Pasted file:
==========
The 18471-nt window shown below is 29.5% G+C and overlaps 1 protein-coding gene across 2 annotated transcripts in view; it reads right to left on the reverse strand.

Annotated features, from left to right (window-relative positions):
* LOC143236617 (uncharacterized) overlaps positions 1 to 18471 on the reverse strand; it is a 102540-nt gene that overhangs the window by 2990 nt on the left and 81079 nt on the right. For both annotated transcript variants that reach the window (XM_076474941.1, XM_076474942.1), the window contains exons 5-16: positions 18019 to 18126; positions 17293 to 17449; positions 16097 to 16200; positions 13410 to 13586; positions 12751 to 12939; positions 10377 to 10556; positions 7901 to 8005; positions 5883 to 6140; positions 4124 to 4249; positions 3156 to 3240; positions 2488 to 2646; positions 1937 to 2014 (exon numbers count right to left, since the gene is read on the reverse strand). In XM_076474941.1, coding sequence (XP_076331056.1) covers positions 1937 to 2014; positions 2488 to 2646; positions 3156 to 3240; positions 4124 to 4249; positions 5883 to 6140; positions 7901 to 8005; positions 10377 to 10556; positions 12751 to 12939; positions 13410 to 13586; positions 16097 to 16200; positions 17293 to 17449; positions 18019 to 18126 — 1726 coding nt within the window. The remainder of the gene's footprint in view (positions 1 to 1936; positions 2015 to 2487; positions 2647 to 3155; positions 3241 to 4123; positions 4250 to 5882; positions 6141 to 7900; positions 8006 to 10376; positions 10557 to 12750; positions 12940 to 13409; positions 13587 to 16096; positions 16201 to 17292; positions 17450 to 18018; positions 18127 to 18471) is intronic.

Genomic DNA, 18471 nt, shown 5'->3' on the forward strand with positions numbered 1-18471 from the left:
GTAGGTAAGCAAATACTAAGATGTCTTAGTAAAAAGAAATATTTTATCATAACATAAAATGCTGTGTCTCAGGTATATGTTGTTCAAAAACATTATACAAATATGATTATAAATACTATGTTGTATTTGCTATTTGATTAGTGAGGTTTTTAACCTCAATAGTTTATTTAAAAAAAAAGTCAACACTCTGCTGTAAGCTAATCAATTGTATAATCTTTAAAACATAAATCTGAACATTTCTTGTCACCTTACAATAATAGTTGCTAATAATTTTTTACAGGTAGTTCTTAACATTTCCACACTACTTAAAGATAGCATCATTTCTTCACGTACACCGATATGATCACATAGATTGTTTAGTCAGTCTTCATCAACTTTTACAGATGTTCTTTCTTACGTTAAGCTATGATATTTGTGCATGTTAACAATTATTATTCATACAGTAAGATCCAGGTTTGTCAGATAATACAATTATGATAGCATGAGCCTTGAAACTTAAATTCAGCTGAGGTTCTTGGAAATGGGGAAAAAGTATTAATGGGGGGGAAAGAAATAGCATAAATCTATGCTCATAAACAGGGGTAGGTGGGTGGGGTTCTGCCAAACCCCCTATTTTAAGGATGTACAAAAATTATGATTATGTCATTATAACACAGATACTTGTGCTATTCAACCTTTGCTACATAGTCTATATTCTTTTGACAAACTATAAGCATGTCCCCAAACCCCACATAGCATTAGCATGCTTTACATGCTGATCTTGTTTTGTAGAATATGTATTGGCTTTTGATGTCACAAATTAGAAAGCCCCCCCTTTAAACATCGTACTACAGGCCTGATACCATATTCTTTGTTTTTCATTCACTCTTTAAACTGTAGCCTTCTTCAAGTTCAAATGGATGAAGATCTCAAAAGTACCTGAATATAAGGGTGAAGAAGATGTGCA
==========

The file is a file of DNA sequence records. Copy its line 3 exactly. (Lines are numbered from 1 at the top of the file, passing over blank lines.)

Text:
* LOC143236617 (uncharacterized) overlaps positions 1 to 18471 on the reverse strand; it is a 102540-nt gene that overhangs the window by 2990 nt on the left and 81079 nt on the right. For both annotated transcript variants that reach the window (XM_076474941.1, XM_076474942.1), the window contains exons 5-16: positions 18019 to 18126; positions 17293 to 17449; positions 16097 to 16200; positions 13410 to 13586; positions 12751 to 12939; positions 10377 to 10556; positions 7901 to 8005; positions 5883 to 6140; positions 4124 to 4249; positions 3156 to 3240; positions 2488 to 2646; positions 1937 to 2014 (exon numbers count right to left, since the gene is read on the reverse strand). In XM_076474941.1, coding sequence (XP_076331056.1) covers positions 1937 to 2014; positions 2488 to 2646; positions 3156 to 3240; positions 4124 to 4249; positions 5883 to 6140; positions 7901 to 8005; positions 10377 to 10556; positions 12751 to 12939; positions 13410 to 13586; positions 16097 to 16200; positions 17293 to 17449; positions 18019 to 18126 — 1726 coding nt within the window. The remainder of the gene's footprint in view (positions 1 to 1936; positions 2015 to 2487; positions 2647 to 3155; positions 3241 to 4123; positions 4250 to 5882; positions 6141 to 7900; positions 8006 to 10376; positions 10557 to 12750; positions 12940 to 13409; positions 13587 to 16096; positions 16201 to 17292; positions 17450 to 18018; positions 18127 to 18471) is intronic.